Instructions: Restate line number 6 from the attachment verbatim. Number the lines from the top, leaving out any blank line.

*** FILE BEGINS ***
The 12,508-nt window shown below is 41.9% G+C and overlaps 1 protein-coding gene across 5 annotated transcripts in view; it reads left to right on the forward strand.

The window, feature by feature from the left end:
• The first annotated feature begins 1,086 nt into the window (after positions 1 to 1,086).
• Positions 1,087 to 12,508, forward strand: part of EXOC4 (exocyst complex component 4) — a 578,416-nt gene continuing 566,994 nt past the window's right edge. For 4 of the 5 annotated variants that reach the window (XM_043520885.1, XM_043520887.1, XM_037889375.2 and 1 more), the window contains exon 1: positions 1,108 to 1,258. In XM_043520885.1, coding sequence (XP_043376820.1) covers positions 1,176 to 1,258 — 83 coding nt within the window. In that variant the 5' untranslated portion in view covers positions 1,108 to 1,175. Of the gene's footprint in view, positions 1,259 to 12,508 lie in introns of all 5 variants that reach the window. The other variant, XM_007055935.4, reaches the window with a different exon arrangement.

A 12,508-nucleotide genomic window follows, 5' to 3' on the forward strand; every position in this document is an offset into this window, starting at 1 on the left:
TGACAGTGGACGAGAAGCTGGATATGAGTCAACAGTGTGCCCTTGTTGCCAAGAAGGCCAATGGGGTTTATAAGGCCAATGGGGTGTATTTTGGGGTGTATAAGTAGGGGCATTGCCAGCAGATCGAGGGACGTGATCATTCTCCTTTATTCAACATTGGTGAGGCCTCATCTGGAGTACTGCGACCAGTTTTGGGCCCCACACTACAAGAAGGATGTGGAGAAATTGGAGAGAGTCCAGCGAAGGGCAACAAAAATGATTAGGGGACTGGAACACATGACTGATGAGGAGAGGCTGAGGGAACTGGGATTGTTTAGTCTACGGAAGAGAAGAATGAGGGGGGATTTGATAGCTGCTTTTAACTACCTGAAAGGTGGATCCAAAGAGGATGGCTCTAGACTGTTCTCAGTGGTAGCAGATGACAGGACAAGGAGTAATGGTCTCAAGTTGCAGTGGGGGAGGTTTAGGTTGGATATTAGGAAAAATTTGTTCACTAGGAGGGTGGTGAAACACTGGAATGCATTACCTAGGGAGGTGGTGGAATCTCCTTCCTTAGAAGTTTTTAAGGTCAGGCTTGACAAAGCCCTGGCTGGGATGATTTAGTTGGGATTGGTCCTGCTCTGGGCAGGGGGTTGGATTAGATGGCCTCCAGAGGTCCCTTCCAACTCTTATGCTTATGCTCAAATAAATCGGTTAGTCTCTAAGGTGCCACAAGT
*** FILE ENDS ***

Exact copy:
TGACAGTGGACGAGAAGCTGGATATGAGTCAACAGTGTGCCCTTGTTGCCAAGAAGGCCAATGGGGTTTATAAGGCCAATGGGGTGTATTTTGGGGTGTATAAGTAGGGGCATTGCCAGCAGATCGAGGGACGTGATCATTCTCCTTTATTCAACATTGGTGAGGCCTCATCTGGAGTACTGCGACCAGTTTTGGGCCCCACACTACAAGAAGGATGTGGAGAAATTGGAGAGAGTCCAGCGAAGGGCAACAAAAATGATTAGGGGACTGGAACACATGACTGATGAGGAGAGGCTGAGGGAACTGGGATTGTTTAGTCTACGGAAGAGAAGAATGAGGGGGGATTTGATAGCTGCTTTTAACTACCTGAAAGGTGGATCCAAAGAGGATGGCTCTAGACTGTTCTCAGTGGTAGCAGATGACAGGACAAGGAGTAATGGTCTCAAGTTGCAGTGGGGGAGGTTTAGGTTGGATATTAGGAAAAATTTGTTCACTAGGAGGGTGGTGAAACACTGGAATGCATTACCTAGGGAGGTGGTGGAATCTCCTTCCTTAGAAGTTTTTAAGGTCAGGCTTGACAAAGCCCTGGCTGGGATGATTTAGTTGGGATTGGTCCTGCTCTGGGCAGGGGGTTGGATTAGATGGCCTCCAGAGGTCCCTTCCAACTCTTATGCTTATGCTCAAATAAATCGGTTAGTCTCTAAGGTGCCACAAGT